Ritalin Treats Apathy in Patients with Alzheimers Disease

Article excerpt

Leslye Nathe did not realize the profound effect that Ritalin was having on her mothers Alzheimers disease until a doctor stopped the prescription.

Her mother, Susan Brown, 74, a resident at Provision Living in Webster Groves, began sleeping nearly all the time. And during rare moments, when she was awake, she was tearing the sheets off of her bed and scratching wounds into her arms.

She was like a child having a tantrum and she kept telling people to leave. She was very paranoid, Nathe said. She would beg me, Please, please get me some medication. Theres something wrong.

Brown had been taking Ritalin for many years even before she was diagnosed with Alzheimers, to treat attention deficit disorder and depression.

When her physician, Dr. George Grossberg, director of geriatric psychiatry at St. Louis University, heard about her alternating bouts of lethargy and meltdowns, he put Brown back on the Ritalin.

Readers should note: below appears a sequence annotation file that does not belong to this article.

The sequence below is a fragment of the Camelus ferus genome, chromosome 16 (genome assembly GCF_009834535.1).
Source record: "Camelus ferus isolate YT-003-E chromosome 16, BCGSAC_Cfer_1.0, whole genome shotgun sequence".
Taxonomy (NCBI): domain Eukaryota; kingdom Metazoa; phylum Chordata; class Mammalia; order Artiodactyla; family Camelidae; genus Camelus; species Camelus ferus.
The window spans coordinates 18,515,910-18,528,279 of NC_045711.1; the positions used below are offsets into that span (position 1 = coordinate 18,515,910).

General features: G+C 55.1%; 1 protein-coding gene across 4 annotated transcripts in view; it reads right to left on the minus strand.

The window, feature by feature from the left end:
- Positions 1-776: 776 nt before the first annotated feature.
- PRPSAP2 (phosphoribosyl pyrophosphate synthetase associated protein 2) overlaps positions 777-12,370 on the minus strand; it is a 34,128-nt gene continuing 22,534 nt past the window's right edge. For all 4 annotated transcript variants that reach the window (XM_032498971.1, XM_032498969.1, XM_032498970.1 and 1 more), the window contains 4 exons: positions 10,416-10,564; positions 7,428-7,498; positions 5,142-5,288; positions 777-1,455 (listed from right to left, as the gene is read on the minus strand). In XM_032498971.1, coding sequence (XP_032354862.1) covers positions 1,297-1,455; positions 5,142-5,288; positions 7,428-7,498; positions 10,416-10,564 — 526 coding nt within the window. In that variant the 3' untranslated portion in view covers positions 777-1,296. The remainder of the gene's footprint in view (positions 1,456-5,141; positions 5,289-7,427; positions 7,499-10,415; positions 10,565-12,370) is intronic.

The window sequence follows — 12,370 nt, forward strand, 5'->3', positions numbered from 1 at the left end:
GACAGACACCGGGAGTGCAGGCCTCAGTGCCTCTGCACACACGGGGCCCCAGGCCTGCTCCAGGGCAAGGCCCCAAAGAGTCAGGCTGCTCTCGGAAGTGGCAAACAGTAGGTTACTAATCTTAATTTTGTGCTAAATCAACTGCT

Her reaction to being taken off the drug was more extreme than usual, but it supported the long-held notion that Ritalin is key to controlling some Alzheimers symptoms.

Grossberg and a team of researchers at the university, recently received a $183,540 grant from Noven Pharmaceuticals Inc. to study Ritalin as a therapy for apathy and fall risk in Alzheimers patients. Both are common symptoms of Alzheimers disease, affecting about 70 percent patients who have it.

Noven is a joint-venture partner of Novartis Pharmaceuticals, which manufactures Ritalin. Novartis paid Grossberg $28,000 in 2010 to speak about its products to other physicians.

Grossberg said family members frequently notice that loved ones are indifferent, socially disengaged and have lost all enthusiasm.

Its serious couch-potatoism, and it drive relatives crazy, Grossberg said. Theres a lot of evidence that Ritalin has mood- elevating effects and also makes them more aware of their environment and obstacles. They also make better decisions.

Scientists are not sure what causes apathy in patients with Alzheimers disease but early data indicate that it might be related to a decrease in the transmission of dopamine, a feel-good chemical in the brain. Ritalin, which is commonly used to treat attention deficit disorder, increases the transmission of dopamine in the brain. …